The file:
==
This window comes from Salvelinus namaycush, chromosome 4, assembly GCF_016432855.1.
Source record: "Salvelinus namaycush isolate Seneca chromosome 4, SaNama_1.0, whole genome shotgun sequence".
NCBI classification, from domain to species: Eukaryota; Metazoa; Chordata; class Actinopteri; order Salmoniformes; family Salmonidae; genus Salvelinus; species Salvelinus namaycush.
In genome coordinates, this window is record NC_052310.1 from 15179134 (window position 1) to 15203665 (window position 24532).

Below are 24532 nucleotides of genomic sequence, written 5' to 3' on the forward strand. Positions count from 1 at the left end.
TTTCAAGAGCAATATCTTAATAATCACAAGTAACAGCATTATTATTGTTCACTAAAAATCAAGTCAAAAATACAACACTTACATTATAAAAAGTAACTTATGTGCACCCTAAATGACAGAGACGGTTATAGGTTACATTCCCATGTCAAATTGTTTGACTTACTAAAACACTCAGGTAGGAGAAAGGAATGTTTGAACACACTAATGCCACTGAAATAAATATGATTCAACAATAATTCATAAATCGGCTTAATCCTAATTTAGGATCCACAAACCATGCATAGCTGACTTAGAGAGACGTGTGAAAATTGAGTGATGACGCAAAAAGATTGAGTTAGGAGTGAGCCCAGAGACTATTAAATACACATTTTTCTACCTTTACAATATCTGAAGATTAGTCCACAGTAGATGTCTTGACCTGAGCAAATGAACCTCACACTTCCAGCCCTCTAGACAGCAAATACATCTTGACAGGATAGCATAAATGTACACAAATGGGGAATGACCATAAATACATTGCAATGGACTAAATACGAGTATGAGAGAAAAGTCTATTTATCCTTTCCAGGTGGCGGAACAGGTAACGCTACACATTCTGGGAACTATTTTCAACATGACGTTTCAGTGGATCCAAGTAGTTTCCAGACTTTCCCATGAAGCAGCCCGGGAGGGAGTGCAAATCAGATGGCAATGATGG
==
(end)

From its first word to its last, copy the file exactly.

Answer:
This window comes from Salvelinus namaycush, chromosome 4, assembly GCF_016432855.1.
Source record: "Salvelinus namaycush isolate Seneca chromosome 4, SaNama_1.0, whole genome shotgun sequence".
NCBI classification, from domain to species: Eukaryota; Metazoa; Chordata; class Actinopteri; order Salmoniformes; family Salmonidae; genus Salvelinus; species Salvelinus namaycush.
In genome coordinates, this window is record NC_052310.1 from 15179134 (window position 1) to 15203665 (window position 24532).

Below are 24532 nucleotides of genomic sequence, written 5' to 3' on the forward strand. Positions count from 1 at the left end.
TTTCAAGAGCAATATCTTAATAATCACAAGTAACAGCATTATTATTGTTCACTAAAAATCAAGTCAAAAATACAACACTTACATTATAAAAAGTAACTTATGTGCACCCTAAATGACAGAGACGGTTATAGGTTACATTCCCATGTCAAATTGTTTGACTTACTAAAACACTCAGGTAGGAGAAAGGAATGTTTGAACACACTAATGCCACTGAAATAAATATGATTCAACAATAATTCATAAATCGGCTTAATCCTAATTTAGGATCCACAAACCATGCATAGCTGACTTAGAGAGACGTGTGAAAATTGAGTGATGACGCAAAAAGATTGAGTTAGGAGTGAGCCCAGAGACTATTAAATACACATTTTTCTACCTTTACAATATCTGAAGATTAGTCCACAGTAGATGTCTTGACCTGAGCAAATGAACCTCACACTTCCAGCCCTCTAGACAGCAAATACATCTTGACAGGATAGCATAAATGTACACAAATGGGGAATGACCATAAATACATTGCAATGGACTAAATACGAGTATGAGAGAAAAGTCTATTTATCCTTTCCAGGTGGCGGAACAGGTAACGCTACACATTCTGGGAACTATTTTCAACATGACGTTTCAGTGGATCCAAGTAGTTTCCAGACTTTCCCATGAAGCAGCCCGGGAGGGAGTGCAAATCAGATGGCAATGATGG